High Voltage PCB Design: Creepage and Clearance Distances for High Voltage

Zachariah Peterson
|  Created: August 11, 2017  |  Updated: December 16, 2020
PCB Trace Clearance Distance for High Voltage Creep

High-voltage products can experience multiple pathways to failure, and some of these pathways become safety problems for the users of these systems. When a product is energized up to high voltage, it could have a reliability problem resulting in a slow failure over time, or a spectacular failure resulting from dielectric breakdown. No matter which failure mode you want to prevent, both categories of failure modes are addressed by enforcing two types of spacing between conductive elements: clearance and creepage.

Clearance and creepage are both limitations on conductor spacing in a PCB. The required spacing is found in industry standards such as IPC or IEC, and some of these can be determined using a simple calculator. The two main failures we want to prevent by enforcing clearance and creepage are:

  • Dielectric breakdown
  • Conductive anodic filamentation (CAF)

Let's jump in and examine these factors in high-voltage PCB design.

high voltage pcb design

When Does Safety Require Specific Spacing Rules?

Not every PCB design has the same rigorous rules on spacing that a high-voltage PCB design needs. In general, IPC standards on power conversion devices or AC power devices start to specify clearance values for internal and external conductors when the voltage difference between conductors starts to exceed 15 V (DC or peak AC). You should set a spacing rule between these nets in your design in these cases. As the voltage difference between conductors gets larger, the required spacing (both internal and external) also becomes larger. The exact spacing requirement depends on the standard governing the end product.

Spacing is more important in high-voltage PCB design rules because a potential difference between conductive elements on a board can create an arc if the voltage between the conductors exceeds the breakdown voltage for the dielectric separating the traces. Any arc that does occur poses a significantly higher risk to both the product and your users. To help mitigate that risk, there are standards for two primary spacing measurements in your PCB design: clearance and creepage distance.

Arcing between two wires.
When the voltage between two points overcomes the breakdown voltage, arcing can occur, damaging your product and creating a safety hazard for users. Spacing on your board is a critical design parameter for preventing arcing.

The other factor that affects reliability is CAF (and electromigration in general). Since PCBs are built on organic substrates with some salt and moisture content, high electric fields between conductors can lead to the growth of CAF via an electrochemically induced reaction. This can happen at much lower voltages than would be required to cause dielectric breakdown.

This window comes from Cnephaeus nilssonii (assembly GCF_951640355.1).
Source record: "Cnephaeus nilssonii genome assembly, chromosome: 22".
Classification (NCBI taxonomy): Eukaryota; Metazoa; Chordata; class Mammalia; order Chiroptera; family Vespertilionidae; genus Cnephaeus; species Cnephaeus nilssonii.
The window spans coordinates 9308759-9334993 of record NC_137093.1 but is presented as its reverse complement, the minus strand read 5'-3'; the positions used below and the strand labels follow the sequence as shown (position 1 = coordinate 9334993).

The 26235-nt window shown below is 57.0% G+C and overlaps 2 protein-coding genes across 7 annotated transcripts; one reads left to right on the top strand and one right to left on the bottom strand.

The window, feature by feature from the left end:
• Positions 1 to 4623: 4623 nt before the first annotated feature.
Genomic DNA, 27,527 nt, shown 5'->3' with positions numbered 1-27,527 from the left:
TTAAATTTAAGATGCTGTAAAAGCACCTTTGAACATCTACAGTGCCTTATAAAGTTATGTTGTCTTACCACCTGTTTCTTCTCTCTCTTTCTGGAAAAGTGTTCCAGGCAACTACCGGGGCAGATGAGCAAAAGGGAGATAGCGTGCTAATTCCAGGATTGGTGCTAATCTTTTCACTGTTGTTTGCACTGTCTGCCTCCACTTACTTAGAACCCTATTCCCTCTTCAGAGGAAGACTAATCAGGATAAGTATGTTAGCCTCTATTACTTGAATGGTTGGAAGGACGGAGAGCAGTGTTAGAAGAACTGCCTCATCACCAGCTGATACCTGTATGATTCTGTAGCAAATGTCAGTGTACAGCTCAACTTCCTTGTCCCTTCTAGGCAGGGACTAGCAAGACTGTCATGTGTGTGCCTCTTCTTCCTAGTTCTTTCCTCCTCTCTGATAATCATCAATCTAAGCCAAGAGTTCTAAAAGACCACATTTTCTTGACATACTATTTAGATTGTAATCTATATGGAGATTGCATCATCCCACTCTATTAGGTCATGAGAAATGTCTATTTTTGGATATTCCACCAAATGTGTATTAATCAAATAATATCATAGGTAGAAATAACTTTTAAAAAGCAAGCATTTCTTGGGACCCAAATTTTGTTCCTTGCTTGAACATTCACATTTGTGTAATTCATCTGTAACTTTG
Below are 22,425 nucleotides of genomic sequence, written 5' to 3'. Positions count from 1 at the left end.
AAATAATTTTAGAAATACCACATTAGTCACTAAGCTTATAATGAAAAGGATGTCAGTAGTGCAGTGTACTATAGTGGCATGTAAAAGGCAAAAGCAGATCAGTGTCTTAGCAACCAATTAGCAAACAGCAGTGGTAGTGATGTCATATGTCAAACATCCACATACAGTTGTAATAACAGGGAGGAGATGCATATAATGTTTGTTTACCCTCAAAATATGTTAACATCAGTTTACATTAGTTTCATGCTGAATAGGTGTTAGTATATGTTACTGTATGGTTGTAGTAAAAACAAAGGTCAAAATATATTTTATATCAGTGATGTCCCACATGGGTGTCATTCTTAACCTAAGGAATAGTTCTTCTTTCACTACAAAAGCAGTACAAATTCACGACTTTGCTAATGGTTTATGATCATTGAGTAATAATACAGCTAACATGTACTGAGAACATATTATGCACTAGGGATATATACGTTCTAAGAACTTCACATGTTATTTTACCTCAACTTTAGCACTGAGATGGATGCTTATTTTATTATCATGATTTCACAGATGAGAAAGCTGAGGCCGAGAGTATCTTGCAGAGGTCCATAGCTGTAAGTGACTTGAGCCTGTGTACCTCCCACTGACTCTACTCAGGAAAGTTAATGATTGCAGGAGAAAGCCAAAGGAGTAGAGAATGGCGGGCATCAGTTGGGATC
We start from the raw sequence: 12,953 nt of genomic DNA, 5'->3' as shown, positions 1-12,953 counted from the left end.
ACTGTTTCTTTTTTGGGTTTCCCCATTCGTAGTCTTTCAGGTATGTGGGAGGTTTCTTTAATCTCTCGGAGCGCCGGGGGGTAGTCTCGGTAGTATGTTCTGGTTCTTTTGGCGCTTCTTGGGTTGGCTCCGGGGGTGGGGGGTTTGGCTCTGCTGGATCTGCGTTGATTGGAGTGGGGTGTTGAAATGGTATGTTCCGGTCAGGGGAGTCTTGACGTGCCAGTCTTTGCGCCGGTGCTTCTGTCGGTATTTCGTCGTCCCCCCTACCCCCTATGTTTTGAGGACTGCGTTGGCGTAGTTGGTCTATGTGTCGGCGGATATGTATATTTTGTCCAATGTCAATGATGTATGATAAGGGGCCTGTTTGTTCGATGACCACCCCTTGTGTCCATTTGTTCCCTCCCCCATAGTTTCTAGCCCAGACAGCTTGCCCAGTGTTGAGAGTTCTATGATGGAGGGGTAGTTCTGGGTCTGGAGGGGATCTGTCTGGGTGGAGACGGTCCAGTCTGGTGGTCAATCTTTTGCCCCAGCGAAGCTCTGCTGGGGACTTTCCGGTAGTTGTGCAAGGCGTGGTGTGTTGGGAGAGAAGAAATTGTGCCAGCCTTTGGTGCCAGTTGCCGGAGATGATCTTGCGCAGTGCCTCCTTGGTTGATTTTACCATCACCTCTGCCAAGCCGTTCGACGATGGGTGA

Creepage vs. Clearance

Both of these terms are used to define distances between conductors in a PCB layout and are specified in safety standards. Creepage and clearance are defined as the spacing between two neighboring conductors, although they are defined in two different ways.

What is Clearance on a PCB?

The PCB layout rules for clearance vary based on whether conductors are external or internal, what is the voltage difference between conductors, and what are the surrounding environmental conditions (altitude, and application of a conformal coating). The environmental effects are pretty significant. Most commonly, humidity changes the breakdown voltage of air and affects the likelihood of arcing. Dust is another factor since particulates that collect on the surface of the PCB can form a track over time, shortening the distance between conductors.

What is Creepage on a PCB?

Similar to clearance, creepage measures the distance between conductors on for high voltage PCB. However, instead of measuring distance in air, it measures the shortest distance along the surface of the insulation material. Board material and environment also affect creepage requirements. Moisture or particulate accumulation on the board can shorten creepage distance the same way they do for clearance.

When you have a high-density printed circuit board design, creepage can be a difficult requirement to meet. Since moving tracks is rarely the first choice, there are a couple of other tricks for increasing the surface distance in your design. Adding either a slot between tracks or a vertical barrier of insulation can significantly increase the creepage distance without changing the trace layout on the board.

Creepage vs. clearance in a PCB

Creepage vs. clearance in a PCB. The red line shows the PCB creepage distance between two traces.

If this looks drawing a bit odd, consider the power supply PCB layout shown below. This power supply layout was modified from my flyback converter module project; in this isolated power supply, I added a slot in the region between the two sides of the transformer.